I have always wanted to make chocolate bark, so my secretary’s birthday was as good an excuse as any. Chocolate bark is incredibly easy to make. I made peach and macadamia bark. It is so simple – just finely chop whatever you want to put in the bark (mine was finely chopped macadamias and dried peaches), stir into melted good quality chocolate (I used whittakers 70%), spread thinly on a lined oven tray, leave in the fridge to set and then cut into shards. This would be a great thing to make with ice-cream as well.

Monday night we had a bbq – it has been great bbq weather! I made a few recipes from recent cuisine magazines – steak marinated in a mixture of beer, Worcestershire sauce, tomato paste and mustard, a 5 bean salad (actually mine was just a 3 bean salad – borlotti beans, butter beans and green beans with a honey and poppyseed vinaigrette) and bbqed soda bread. The steak and salad were great. I am not sure about the soda bread. To be honest, I think any hot bread with butter on it is delicious, but I did find the soda bread a bit tough – a bit like a tough scone and I wouldn’t make it again.

Tuesday, January 27, 2009

TWD - Fresh Ginger & Chocolate Cake

This week’s TWD recipe is fresh ginger and chocolate cake chosen by Heather of Sherry Trifle. The photo of this cake has always appealed to me, so it was good to get the opportunity to make it!

The cake is a delicately flavoured ginger cake, including as well as ground ginger, grated fresh ginger. There is also some melted chocolate and chocolate chunks to give it a bit more interest. There was an option of including sliced preserved ginger, but I left this out as this was another cake for the builders and not everyone likes large pieces of ginger . I am one of those people – I love the flavour of ginger but don’t like crystallised or preserved ginger.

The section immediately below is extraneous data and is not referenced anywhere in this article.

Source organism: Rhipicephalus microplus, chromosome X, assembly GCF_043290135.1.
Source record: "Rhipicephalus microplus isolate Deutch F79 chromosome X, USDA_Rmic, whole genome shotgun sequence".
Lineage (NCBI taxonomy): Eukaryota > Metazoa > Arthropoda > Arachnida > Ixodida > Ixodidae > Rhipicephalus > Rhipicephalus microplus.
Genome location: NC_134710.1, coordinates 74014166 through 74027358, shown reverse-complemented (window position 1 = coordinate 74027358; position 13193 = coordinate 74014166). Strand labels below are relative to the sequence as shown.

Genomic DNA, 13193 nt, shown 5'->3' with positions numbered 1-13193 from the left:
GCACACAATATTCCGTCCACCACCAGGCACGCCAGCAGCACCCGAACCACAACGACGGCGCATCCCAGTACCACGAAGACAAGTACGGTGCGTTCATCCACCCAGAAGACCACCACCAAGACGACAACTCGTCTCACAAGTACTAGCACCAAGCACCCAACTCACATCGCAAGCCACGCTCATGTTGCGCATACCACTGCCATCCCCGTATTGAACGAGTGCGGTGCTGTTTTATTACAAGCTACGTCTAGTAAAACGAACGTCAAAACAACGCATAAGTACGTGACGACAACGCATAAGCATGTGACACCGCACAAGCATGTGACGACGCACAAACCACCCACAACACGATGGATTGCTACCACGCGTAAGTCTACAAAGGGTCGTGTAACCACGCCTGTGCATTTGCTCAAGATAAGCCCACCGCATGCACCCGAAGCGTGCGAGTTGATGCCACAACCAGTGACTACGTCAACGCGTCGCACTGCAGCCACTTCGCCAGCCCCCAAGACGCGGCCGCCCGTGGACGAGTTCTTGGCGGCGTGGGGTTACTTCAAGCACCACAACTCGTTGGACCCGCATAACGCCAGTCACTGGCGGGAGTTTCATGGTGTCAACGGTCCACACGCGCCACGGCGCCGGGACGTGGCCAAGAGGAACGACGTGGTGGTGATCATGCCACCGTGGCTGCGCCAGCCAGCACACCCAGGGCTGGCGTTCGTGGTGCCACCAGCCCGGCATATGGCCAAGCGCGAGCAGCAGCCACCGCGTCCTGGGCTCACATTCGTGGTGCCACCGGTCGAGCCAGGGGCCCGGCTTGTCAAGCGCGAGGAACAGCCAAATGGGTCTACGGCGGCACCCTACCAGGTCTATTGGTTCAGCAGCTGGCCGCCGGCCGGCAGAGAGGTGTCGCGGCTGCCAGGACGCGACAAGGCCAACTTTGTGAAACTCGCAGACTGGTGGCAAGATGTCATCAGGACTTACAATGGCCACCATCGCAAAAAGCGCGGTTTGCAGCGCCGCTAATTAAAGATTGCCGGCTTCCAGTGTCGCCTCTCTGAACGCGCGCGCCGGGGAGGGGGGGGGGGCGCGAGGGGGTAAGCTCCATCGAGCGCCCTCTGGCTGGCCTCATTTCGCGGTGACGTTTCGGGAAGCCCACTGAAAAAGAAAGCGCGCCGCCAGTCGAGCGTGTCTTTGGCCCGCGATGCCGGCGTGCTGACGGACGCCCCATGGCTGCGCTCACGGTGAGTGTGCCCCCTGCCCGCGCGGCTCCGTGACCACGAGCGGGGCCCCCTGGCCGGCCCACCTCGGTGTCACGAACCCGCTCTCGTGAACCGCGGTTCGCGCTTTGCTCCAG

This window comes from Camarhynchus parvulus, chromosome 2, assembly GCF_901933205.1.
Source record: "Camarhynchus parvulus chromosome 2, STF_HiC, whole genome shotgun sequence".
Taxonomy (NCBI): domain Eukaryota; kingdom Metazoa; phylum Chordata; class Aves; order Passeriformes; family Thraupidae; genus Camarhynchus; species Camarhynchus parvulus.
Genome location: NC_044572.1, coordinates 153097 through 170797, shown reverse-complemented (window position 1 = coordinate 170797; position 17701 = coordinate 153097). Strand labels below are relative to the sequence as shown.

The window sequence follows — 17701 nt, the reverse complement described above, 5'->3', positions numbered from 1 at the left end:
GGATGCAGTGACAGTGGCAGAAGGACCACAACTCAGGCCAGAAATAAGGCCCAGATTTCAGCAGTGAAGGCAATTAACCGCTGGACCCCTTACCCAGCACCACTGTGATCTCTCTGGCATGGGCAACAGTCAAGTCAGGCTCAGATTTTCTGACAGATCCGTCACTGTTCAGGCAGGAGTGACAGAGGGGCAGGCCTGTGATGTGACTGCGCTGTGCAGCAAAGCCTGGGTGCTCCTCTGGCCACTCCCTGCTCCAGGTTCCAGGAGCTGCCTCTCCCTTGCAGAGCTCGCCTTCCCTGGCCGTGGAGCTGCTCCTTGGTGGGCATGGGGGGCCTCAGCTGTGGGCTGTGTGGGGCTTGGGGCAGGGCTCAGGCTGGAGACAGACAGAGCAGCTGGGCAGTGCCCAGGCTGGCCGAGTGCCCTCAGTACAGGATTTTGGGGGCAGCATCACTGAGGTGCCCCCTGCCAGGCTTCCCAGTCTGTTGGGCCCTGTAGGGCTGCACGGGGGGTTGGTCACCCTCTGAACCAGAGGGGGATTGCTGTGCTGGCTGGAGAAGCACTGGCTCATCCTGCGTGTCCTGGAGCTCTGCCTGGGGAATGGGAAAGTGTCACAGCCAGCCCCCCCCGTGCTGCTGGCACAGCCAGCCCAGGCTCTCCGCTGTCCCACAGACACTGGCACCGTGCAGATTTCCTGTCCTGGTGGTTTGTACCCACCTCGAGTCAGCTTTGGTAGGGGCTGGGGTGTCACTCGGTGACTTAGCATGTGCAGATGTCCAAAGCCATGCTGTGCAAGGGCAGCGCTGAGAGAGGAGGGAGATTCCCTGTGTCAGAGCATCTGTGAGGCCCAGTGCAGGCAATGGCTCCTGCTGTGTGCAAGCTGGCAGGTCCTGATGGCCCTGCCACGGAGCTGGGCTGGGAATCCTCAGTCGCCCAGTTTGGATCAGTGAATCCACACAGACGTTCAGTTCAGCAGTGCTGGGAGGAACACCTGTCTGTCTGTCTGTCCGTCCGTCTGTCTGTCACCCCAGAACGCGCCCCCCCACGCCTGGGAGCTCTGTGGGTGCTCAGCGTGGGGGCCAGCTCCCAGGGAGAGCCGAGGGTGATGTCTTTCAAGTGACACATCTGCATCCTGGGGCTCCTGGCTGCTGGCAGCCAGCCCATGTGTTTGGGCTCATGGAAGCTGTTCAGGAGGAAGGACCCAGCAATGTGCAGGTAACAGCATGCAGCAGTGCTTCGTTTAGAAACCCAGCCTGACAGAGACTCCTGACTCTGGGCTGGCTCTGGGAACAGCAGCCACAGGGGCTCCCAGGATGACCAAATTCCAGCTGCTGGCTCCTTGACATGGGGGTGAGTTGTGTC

This cake is incredibly moist. It has molasses in it, but I didn’t have any, so used golden syrup – having never cooked with molasses before, I am not sure what difference this would have made to the flavour. The glaze on top was made with chocolate subtly flavoured with coffee. It goes surprisingly well with the ginger and chocolate cake. I would definitely make this cake again – I loved it. See if the other TWDers enjoyed it as much as I did here.

Thursday, January 22, 2009

Jandals and Tuna

Last night I made these jandal cookies for my friend to go with her birthday present. In NZ we call flip flops, jandals. I’m not quite sure how the name came about - probably something to do with sandals! I was really pleased with how these turned out – I think the pale pink and yellow go really well together.

It’s not often that I do a post on something that isn’t sweet, but today I have decided to blog about tuna that I cooked for dinner in the weekend. I gave my sister Jamie Oliver’s new book Ministry of Food for Christmas and she was telling me the things she had made from it. That inspired me to have a look at my own copy. I felt like cooking fish on Saturday night and one of the tuna recipes caught my eye as it is not a fish that I have cooked all that often, but we love it!